Virginia Assault and Battery Laws

In the past, assault and battery were considered two separate offenses. Assault is the act of threatening another person’s safety, while battery is the act of physically striking or touching another person. However, Virginia has merged these two laws so that a person who threatens another and physically assaults him or her will be charged with assault and battery. If you have recently been charged with assault and battery in Virginia, you should contact an experienced attorney to help you with your defense.

If a person simply says that he or she is going to harm someone, but does not act in a way that shows intent to carry out the threat, it is not assault. For example, if someone says he or she is going to kill you, but doesn’t act in a threatening manner, it may not be considered assault. However, if the person says he or she is going to kill you and pulls out a knife, the act may be considered assault.

In an assault and battery case, the state must prove intent—meaning the person accused of the offense must have wanted to physically strike or contact the other person, not that the person wanted to cause harm. If a person acts in a reckless or negligent manner, the prosecution could claim that this showed intent. However, if physical contact is accidental, the act may not be considered assault and battery.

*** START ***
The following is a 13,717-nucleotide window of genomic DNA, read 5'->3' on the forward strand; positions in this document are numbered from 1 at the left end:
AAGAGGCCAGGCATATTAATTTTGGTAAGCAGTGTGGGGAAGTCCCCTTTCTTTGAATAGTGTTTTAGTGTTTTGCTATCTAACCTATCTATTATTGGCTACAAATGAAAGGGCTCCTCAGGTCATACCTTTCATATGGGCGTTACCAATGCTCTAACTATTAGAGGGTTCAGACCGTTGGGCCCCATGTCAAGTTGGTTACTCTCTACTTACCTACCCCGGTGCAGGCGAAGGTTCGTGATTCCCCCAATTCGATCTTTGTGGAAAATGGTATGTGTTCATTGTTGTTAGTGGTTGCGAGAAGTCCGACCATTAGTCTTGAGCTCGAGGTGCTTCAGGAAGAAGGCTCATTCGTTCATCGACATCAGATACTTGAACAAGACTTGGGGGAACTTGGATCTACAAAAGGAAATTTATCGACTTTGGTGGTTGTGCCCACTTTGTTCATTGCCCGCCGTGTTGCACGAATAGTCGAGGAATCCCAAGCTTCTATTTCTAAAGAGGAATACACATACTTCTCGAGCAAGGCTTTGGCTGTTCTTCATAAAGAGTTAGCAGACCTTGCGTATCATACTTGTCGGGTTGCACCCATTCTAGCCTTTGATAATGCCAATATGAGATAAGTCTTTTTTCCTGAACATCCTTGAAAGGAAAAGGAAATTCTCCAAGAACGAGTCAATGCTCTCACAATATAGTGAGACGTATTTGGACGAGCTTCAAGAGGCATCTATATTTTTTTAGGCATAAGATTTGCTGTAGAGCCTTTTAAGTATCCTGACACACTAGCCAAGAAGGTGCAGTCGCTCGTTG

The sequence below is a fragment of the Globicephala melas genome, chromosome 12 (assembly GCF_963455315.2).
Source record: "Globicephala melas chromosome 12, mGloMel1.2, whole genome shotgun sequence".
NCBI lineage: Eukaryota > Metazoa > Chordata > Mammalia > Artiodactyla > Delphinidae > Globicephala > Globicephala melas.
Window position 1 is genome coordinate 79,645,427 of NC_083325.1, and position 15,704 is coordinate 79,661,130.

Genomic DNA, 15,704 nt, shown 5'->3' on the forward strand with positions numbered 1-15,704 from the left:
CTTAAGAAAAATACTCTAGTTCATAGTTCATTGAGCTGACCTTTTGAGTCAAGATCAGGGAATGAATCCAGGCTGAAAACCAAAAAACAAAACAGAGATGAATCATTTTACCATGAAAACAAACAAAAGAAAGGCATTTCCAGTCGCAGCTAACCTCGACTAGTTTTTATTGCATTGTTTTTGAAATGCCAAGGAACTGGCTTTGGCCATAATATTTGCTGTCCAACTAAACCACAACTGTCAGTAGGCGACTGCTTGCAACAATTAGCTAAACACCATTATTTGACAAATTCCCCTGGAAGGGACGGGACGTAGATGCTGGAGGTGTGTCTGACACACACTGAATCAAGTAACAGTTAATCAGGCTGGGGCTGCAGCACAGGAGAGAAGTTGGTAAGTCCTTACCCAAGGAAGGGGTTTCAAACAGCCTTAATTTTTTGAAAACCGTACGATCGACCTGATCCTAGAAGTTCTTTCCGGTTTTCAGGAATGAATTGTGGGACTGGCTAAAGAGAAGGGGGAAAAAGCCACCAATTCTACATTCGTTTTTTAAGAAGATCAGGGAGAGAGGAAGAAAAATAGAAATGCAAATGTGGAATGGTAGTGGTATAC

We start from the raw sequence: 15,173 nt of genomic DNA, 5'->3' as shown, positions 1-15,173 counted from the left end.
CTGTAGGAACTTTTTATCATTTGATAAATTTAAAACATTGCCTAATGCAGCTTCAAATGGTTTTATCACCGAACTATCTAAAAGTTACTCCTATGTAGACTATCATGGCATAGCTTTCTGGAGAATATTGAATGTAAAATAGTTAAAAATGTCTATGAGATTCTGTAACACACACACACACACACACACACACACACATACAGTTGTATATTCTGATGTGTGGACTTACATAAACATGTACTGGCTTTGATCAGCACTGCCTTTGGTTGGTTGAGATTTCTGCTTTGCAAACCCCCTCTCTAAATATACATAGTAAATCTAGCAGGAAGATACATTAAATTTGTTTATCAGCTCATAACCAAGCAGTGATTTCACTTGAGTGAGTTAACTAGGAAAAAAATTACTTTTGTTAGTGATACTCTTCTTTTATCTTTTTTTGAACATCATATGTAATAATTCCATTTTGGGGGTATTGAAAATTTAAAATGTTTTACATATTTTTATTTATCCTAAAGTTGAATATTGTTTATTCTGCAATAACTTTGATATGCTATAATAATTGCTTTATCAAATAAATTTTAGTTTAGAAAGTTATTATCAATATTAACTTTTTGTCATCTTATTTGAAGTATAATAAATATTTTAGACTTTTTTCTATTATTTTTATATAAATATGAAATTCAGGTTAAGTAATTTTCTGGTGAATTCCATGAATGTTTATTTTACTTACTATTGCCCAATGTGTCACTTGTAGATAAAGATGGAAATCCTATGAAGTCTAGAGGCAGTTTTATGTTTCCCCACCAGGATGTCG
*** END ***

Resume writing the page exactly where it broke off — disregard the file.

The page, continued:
For simple assault battery, a person may be charged with a misdemeanor offense. The penalties for simple assault and battery may include up to one year in jail. However, if a person assaults another individual because of his or her color, race, or religion, it may be considered a “hate crime,” which is a felony offense. As a felony offense, a person convicted of a hate crime could be sentenced to a mandatory minimum of 30 days of incarceration.

Assault and battery cases are rarely cut and dry. If two people were fighting, the person who is arrested for assault and battery is typically the one who did not report it to the police first. A skilled Virginia defense lawyer may argue that you were acting in self defense in this case.

If you have recently been accused of assault and battery, you should speak to an attorney at The Tillotson Law Office today. Our attorneys have 100 years of collective experience, and represent clients in cases throughout the Commonwealth of Virginia. We are available 24 hours a day to answer any questions you may have about your pending charges.

Contact The Tillotson Law Office today for a free, no obligation consultation.


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